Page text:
Statistics released in the first quarter of 2018 indicated that there were 668 million data breaches recorded in the US alone, with upwards of 22 million records exposed, according to figures released by Statista.com. This is not surprising given the number of users who are increasingly embracing the good, the bad and the ugly of being virtually connected 24/7.
Consider the fact that even our homes are now using smart technology, which means that many of our appliances are even connected to the web. For example, advancements in technology have made smart doorbells that allow you to remotely access and view who is visiting your home and receive notifications on the same. It is because of this that we must take more seriously the question of protecting our information in the digital era.
The Necessity of a Data Protection Framework
Compromised data can birth a host of problems in your personal life and even greater in your business ventures. We have had innumerable cases of identity thieves who were able to access the personal information of unsuspecting individuals and use that information for illegal purposes. A breach of data is doubly devastating for a business as it affects the data provided by trusting clients under an agreement of confidentiality.
Most states have strong laws that protect the information given by clients in the course of business transactions, which creates a legal obligation on the organization to guarantee its safety. To this end, many individuals and organizations have employed various measures to protect their data, from data encryption to using AI-driven anti-virus software and even working through virtual private networks (VPN), which hide your IP address and prevent anyone from tracking your online activity. However, there are still other ways of protecting your data that you may not be aware of.
From Software Authentication to Hardware Authentication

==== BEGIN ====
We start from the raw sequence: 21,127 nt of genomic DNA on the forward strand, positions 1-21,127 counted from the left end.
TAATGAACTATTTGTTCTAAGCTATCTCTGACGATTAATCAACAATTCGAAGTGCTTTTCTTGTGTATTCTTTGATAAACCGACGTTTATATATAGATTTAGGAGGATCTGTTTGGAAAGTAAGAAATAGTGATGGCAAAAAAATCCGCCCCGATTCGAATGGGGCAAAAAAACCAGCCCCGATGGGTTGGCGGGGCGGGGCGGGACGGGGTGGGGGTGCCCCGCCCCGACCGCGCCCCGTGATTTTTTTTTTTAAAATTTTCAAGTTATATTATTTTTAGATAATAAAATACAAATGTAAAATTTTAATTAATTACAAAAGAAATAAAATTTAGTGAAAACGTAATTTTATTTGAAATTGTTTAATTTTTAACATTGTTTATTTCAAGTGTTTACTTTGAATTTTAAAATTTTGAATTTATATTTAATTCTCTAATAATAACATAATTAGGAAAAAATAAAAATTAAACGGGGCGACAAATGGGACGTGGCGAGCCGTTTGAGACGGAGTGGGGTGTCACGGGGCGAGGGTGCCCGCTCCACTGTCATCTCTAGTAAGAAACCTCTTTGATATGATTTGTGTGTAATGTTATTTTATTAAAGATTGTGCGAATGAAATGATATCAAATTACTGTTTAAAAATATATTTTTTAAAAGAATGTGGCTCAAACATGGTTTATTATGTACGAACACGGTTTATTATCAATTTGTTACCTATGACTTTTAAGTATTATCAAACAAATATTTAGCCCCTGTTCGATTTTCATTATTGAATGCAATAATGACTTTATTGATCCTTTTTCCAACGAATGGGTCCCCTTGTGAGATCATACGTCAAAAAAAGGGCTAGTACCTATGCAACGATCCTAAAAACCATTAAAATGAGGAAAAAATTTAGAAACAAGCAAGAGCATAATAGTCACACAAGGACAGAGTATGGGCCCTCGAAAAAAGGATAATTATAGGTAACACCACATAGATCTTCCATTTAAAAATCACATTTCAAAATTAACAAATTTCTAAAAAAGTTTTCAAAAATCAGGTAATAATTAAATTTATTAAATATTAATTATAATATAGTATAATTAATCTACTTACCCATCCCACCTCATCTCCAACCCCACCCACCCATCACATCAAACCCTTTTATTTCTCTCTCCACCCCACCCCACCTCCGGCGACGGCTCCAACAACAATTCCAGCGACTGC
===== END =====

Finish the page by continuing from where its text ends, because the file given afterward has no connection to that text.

Usernames and passwords have been the watchdogs of limited access since the inception of the internet and computers in general. However, we are steadily moving away from this due to the ease with which weak passwords can be breached, and looking towards hardware authentication.
With hardware authentication, a user’s identification will be embedded in their hardware. Intel is providing the momentum in this direction with its sixth generation Core vPro processor that can simultaneously combine a number of hardware-enhanced factors to validate user identity.
Deep Learning Maybe the Future of Data Protection
The field of artificial intelligence has been growing in leaps and bounds over the past decade. You may be familiar with the humanoid-robot Sophia, a sophisticated example of where AI is and the first robot to be granted citizenship. Deep learning basically attempts to imitate as closely as possible the way the human brain works. Deep learning is set to revolutionize the field of cybersecurity as it may be the only technology capable of sifting through the large amounts of data that is generated and requires sifting. Deep learning innovations are being applied in security tools to make private data protection more effective.
The protection and security of private data is a matter of great importance given the increasing reliance we are placing on technology and more so on the internet. It is imperative that we look into strengthening our own data security measures in order to guard against breaches or theft.
Author – Ali Alvis